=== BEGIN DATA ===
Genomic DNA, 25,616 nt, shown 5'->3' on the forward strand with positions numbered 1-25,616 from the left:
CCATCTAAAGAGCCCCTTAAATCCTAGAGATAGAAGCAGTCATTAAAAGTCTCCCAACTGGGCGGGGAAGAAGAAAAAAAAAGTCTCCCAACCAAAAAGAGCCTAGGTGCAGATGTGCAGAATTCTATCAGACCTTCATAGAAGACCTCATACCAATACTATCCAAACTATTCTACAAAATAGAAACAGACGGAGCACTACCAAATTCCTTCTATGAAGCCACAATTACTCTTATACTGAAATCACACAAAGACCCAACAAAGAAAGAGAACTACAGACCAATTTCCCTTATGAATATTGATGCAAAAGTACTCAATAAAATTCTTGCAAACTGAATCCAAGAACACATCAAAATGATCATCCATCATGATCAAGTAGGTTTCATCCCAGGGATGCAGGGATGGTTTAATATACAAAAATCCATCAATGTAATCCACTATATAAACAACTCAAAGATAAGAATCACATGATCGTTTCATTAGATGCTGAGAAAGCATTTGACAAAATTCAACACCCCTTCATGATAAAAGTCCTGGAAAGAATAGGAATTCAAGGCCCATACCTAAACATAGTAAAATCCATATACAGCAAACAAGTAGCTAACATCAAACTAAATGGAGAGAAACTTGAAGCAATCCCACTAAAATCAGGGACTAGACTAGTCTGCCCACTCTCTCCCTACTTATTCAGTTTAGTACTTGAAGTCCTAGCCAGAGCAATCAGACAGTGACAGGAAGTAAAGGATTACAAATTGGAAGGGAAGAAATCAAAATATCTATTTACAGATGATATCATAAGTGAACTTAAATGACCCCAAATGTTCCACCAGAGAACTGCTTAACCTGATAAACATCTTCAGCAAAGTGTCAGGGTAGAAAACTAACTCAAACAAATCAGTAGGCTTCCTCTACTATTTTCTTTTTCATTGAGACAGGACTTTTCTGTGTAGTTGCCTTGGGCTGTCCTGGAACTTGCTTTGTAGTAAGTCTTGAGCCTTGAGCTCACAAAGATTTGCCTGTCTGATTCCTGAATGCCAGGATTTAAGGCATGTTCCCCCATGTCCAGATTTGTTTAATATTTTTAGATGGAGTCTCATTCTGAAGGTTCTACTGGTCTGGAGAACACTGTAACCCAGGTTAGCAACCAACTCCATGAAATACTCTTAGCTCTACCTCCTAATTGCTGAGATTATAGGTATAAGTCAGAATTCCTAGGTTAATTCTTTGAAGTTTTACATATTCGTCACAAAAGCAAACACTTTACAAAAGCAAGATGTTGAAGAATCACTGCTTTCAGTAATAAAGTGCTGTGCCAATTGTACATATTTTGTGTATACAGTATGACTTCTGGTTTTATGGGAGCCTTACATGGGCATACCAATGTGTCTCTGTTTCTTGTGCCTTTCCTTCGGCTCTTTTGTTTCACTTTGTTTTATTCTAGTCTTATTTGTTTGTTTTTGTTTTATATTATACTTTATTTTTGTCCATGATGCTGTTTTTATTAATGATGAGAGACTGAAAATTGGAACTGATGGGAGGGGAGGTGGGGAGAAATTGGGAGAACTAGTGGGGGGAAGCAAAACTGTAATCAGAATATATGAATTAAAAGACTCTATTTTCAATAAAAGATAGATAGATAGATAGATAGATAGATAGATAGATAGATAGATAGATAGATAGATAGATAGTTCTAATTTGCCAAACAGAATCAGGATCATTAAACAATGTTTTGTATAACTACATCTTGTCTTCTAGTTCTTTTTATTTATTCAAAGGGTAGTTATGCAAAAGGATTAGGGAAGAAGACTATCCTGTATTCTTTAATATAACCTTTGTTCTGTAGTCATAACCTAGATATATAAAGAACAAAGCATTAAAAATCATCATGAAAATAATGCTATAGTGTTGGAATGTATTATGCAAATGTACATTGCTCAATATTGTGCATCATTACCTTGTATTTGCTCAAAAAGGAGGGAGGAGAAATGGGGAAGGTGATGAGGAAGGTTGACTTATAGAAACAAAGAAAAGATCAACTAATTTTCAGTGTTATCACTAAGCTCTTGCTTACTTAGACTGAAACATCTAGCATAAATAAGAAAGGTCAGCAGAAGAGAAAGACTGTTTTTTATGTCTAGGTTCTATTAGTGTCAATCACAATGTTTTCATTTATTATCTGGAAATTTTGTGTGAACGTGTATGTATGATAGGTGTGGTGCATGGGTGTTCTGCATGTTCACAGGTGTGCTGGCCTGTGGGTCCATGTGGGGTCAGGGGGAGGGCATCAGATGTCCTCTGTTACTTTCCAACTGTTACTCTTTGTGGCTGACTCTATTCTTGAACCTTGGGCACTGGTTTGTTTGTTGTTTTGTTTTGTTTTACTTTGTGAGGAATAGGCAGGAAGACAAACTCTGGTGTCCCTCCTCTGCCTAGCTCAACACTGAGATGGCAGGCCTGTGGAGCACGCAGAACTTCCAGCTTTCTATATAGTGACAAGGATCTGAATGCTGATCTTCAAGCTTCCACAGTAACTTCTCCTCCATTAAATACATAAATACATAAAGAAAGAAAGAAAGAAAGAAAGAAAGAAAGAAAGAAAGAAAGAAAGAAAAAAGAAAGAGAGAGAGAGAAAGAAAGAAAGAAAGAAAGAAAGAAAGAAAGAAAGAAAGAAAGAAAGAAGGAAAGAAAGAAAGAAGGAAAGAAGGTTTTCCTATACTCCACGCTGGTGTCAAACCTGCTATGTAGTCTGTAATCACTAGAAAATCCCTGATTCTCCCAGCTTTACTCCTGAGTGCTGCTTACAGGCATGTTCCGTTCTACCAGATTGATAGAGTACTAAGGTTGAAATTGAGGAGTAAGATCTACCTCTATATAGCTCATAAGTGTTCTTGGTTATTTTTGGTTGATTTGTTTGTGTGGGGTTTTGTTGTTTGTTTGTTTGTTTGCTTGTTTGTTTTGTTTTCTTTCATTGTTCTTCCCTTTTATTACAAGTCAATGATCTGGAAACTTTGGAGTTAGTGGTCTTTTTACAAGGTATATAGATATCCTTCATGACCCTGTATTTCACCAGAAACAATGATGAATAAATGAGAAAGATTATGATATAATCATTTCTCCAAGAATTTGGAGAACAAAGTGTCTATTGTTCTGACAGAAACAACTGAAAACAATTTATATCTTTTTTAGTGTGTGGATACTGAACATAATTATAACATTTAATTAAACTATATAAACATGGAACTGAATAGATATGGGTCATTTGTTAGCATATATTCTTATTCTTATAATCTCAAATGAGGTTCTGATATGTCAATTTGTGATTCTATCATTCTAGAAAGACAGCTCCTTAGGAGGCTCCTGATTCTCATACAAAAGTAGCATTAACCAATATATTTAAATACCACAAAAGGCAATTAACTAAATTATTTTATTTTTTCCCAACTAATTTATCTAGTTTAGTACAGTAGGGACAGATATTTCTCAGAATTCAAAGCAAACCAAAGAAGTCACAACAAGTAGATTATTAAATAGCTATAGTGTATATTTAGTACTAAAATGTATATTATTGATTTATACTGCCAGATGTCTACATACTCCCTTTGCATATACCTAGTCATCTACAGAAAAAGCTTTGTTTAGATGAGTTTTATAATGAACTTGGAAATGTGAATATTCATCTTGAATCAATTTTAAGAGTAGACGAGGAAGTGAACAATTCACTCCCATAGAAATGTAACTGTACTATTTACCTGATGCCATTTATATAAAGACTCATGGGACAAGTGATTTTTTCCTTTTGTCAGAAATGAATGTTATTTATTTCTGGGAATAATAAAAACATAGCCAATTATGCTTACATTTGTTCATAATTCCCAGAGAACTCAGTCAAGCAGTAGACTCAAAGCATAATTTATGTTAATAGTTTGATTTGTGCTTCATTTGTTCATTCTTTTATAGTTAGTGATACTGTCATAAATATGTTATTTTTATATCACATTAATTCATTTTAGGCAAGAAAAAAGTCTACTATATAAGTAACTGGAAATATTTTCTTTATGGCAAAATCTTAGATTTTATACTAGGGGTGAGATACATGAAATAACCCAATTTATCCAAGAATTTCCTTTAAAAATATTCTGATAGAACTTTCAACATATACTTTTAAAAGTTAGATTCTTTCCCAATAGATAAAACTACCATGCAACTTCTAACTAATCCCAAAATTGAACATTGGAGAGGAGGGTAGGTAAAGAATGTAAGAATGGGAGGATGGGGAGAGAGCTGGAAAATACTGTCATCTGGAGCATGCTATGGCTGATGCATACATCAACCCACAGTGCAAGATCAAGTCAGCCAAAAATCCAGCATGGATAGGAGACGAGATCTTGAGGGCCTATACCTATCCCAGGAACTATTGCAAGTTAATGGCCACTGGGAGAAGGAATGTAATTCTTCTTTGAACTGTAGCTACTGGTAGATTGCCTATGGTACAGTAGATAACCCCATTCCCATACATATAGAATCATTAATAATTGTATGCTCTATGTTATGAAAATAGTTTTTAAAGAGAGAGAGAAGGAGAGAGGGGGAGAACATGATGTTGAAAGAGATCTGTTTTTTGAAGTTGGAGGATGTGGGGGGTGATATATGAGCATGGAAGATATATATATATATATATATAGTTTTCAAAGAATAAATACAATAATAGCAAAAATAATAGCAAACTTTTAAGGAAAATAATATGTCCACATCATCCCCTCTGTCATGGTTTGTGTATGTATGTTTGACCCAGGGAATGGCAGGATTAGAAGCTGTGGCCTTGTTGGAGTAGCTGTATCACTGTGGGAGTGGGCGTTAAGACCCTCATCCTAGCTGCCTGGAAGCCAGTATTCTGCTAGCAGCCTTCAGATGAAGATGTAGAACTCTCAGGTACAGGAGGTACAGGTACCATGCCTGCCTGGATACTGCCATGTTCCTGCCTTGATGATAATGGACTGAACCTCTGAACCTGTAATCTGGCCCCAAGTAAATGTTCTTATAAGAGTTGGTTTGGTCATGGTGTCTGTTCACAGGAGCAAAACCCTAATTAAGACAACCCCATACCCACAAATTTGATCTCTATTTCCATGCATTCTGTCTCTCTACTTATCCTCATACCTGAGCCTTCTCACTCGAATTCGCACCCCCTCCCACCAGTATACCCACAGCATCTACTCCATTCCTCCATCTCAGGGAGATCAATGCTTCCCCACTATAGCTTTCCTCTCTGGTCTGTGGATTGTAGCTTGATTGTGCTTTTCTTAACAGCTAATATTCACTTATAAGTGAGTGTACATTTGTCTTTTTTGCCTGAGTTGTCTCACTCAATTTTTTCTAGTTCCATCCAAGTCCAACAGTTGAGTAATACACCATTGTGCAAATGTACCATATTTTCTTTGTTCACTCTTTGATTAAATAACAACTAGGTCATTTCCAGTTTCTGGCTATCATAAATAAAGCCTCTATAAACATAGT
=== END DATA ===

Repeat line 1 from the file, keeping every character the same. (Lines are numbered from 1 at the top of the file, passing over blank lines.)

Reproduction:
Genomic DNA, 25,616 nt, shown 5'->3' on the forward strand with positions numbered 1-25,616 from the left: